Eye on the Trail: Wednesday’s Final Four

Identical Berington Twins at Unalakleet Checkpoint (Photo Credit: Jim Deprez)

Second year rookie, Martin Massicotte reached Nome in 21st place with a time of 10 days, 8 hours and 17 minutes.  Martin attempted the race in 2020 but scratched in the Yukon River checkpoint of Galena.  Today the coveted finisher’s belt buckle is his!

Martin is has a 6th place finisher of the Yukon Quest and has an impressive string of wins in the Can-Am Crown 250.  He’s run the Labrador 400, the Hudson Bay Quest and Michigan’s UP 200.  He was well into racing as a teenager, then when he watched a video of the Iditarod he set his mind on training a dog team to the necessary level to compete in the 1,000 mile race.

For the interview at the finish line,  an interpreter translated for the French speaking Massicotte.  Martin told us that running Iditarod was an extraordinary experience, bigger and better than he ever expected.  Then he shared that his team was charged by a moose.  He defended himself and his dogs with a ski pole.  Eventually he was able to get around the moose but it was the most terrifying experience of his life.  During Martin’s interview at the arch, the Nome fire siren sounded announcing the arrival of Matts Pettersson.

Matts Pettersson has finished in 22nd position.  The hockey player who specialized as a goalie, said the wind at the blow hole was extremely tough.  For three hours he and the dogs endured the wind.  Matts praised the dogs saying they are the heroes who guided him through to the other side.  As far as starting in the warm temperature, Matts said they train under those conditions and try to prepare the dogs as much as possible. 

Pettersson ran six consecutive races between 2014 and 2019.  Returning in 2022, he has completed his seventh Iditarod run.  In 2018 Matts finished the northern route in 18th place with a time of 10 days, 10 hours and 55 minutes.  His time on the northern route in 2022 time was 10 days, 8 hours and 37 minutes.  Pettersson received the Sportsmanship award in 2019.  Pettersson says, “I love the mushing world with a lot of friends and the amazing hospitality in Alaska. I love sports and to be out with my best friends, my dogs.”    

As we’ve seen often in the past, the Berington Twins, Anna and Kristy, shared the Burled arch in Nome as they finished Iditarod 2022.   For Kristy this is Iditarod number 12 and for Anna it’s number 10.  In all of those finishes, they’ve been under the arch together in Nome eight times.  Anna checked in at 23rd place and Kristy claimed 24th place.  Their best finish was in 2019 when they 17th and 16th respectively.  They’ve established a new personal best with this year’s northern route run – Anna at 10 days, 8 hours and 44 minutes and Kristy at 10 days, 8 hours and 45 minutes.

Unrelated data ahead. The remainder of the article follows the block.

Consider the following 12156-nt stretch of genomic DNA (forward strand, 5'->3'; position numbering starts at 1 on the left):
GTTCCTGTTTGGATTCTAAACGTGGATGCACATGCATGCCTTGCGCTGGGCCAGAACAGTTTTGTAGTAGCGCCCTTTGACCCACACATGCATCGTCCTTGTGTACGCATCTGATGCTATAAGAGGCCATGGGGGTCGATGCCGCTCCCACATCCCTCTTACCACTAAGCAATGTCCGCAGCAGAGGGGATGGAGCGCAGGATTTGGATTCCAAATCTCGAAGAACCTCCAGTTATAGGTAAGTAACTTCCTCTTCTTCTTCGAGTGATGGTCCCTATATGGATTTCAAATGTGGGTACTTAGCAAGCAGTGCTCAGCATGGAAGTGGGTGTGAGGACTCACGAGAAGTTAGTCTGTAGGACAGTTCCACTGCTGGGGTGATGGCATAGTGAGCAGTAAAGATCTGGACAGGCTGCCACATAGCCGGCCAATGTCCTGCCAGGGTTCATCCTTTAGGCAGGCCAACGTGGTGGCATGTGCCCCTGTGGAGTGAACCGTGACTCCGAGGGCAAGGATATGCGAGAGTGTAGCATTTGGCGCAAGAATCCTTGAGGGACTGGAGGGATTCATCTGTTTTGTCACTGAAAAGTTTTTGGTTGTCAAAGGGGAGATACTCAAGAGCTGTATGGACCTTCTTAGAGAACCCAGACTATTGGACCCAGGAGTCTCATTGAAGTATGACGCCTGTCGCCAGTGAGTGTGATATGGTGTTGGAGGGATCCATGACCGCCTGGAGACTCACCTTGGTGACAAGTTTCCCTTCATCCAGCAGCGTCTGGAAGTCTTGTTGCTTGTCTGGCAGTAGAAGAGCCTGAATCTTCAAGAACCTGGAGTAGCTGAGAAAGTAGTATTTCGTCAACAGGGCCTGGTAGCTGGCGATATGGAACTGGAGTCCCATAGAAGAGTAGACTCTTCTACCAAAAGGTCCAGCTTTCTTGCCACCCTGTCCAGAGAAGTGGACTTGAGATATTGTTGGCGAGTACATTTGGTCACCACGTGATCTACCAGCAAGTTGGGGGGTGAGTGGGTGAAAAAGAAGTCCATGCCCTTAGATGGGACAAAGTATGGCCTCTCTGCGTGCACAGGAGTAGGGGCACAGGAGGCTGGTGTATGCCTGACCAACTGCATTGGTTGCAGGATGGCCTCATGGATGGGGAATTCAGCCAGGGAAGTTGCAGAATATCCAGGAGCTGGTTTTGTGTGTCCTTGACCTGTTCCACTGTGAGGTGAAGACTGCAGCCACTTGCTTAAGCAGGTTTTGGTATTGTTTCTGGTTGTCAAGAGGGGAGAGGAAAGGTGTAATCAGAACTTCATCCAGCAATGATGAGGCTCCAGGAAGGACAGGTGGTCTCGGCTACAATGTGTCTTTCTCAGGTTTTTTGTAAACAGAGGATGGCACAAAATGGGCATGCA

The twins have come a long way since being youngsters in northern Wisconsin.  They cobbled a sled together using skies and a milk crate and harnessed the family dogs for power.   They’d seen the neighbor mush, so they decided to try it.  Together the twins along with Kristy’s husband Andy Pohl operate Seeing Double Kennel, the home of 30 amazing sled dogs.  The twins both love endurance sports and adventure and feel there is no better way to combine the two passions than mushing dogs across the incredibly beautiful state of Alaska. 

At the arch, Kristy said she’d never seen it this icy or this windy before.  She added that it was great to be back on the northern route and she really liked seeing the people of the villages.  She especially appreciated the delicious stew served in Galena which she said really warmed her up. 

Anna said she especially enjoyed the beautiful aurora and the moon light, both were spectacular but she would have preferred less ice and much less wind.  Anna praised her leaders and continues to be amazed at the communication between leaders and musher in places requiring precise little maneuvers like when sliding across the sea ice.  So, how does she get the team to move a little right or a little left?  Anna explained, “I’ll say gee then when they get to where I want them, I’ll say ‘right there’ then they stop turning and run straight.  They just keep turning until I say that.”

It’s very difficult to tell the twins apart on the trail.  Some years they have different color sled bags or they have different color hats but not always.  One thing is for sure, they are good dog women, always friendly and are always ready to share a story. 

Lisbet Norris who runs purebred Siberian Huskies has scratched in Unalakleet.  She is the sixth musher to scratch.  Lisbet has finished the race in 2014 (48th), 2015 (49th) and 2016 (65th).  Her grandparents, Earl and Natalie Norris, are icons and legends in the world of Iditarod and Siberian Huskies.  Alaskan Kennel established by the Norrises is the oldest Siberian Husky Kennel in the world.  The line of dogs produced by Alaskan Kennels are known as Anadyr Siberians.  The Norris family has fielded a team in Iditarod every decade since the start of the race.  Lisbet’s grandfather ran as well as her mother and so it’s 3 generations of the Norris family who have competed in Iditarod.  Lisbet holds a degree in Northern Studies and History from the University of Alaska Fairbanks.  She operates Arctic Dog Adventure Company out of Fairbanks, an ecotourism company with the goal of educating guests about sustainable travel by dog team, skis and on foot.